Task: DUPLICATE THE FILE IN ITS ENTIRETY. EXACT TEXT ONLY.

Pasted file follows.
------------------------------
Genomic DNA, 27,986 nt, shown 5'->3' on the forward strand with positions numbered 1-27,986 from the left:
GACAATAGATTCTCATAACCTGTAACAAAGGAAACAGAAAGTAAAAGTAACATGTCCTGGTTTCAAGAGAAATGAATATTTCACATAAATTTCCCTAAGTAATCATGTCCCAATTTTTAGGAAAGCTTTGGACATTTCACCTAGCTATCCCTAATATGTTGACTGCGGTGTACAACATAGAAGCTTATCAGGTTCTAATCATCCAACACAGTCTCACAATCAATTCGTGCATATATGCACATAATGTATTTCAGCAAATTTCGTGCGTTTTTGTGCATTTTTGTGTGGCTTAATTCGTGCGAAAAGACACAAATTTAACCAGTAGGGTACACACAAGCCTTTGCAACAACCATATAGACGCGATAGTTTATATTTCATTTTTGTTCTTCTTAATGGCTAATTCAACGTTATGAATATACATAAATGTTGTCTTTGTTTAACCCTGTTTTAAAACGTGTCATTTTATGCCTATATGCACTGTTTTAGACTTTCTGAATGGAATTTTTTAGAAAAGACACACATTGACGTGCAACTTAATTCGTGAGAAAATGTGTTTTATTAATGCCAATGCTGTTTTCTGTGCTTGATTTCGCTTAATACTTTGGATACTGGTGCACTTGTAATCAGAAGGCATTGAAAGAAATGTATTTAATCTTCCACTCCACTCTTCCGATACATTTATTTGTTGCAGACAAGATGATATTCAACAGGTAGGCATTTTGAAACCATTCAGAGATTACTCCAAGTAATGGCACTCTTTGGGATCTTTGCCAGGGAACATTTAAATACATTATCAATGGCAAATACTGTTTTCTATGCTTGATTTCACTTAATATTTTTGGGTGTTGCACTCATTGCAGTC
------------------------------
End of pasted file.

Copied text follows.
Genomic DNA, 27,986 nt, shown 5'->3' on the forward strand with positions numbered 1-27,986 from the left:
GACAATAGATTCTCATAACCTGTAACAAAGGAAACAGAAAGTAAAAGTAACATGTCCTGGTTTCAAGAGAAATGAATATTTCACATAAATTTCCCTAAGTAATCATGTCCCAATTTTTAGGAAAGCTTTGGACATTTCACCTAGCTATCCCTAATATGTTGACTGCGGTGTACAACATAGAAGCTTATCAGGTTCTAATCATCCAACACAGTCTCACAATCAATTCGTGCATATATGCACATAATGTATTTCAGCAAATTTCGTGCGTTTTTGTGCATTTTTGTGTGGCTTAATTCGTGCGAAAAGACACAAATTTAACCAGTAGGGTACACACAAGCCTTTGCAACAACCATATAGACGCGATAGTTTATATTTCATTTTTGTTCTTCTTAATGGCTAATTCAACGTTATGAATATACATAAATGTTGTCTTTGTTTAACCCTGTTTTAAAACGTGTCATTTTATGCCTATATGCACTGTTTTAGACTTTCTGAATGGAATTTTTTAGAAAAGACACACATTGACGTGCAACTTAATTCGTGAGAAAATGTGTTTTATTAATGCCAATGCTGTTTTCTGTGCTTGATTTCGCTTAATACTTTGGATACTGGTGCACTTGTAATCAGAAGGCATTGAAAGAAATGTATTTAATCTTCCACTCCACTCTTCCGATACATTTATTTGTTGCAGACAAGATGATATTCAACAGGTAGGCATTTTGAAACCATTCAGAGATTACTCCAAGTAATGGCACTCTTTGGGATCTTTGCCAGGGAACATTTAAATACATTATCAATGGCAAATACTGTTTTCTATGCTTGATTTCACTTAATATTTTTGGGTGTTGCACTCATTGCAGTC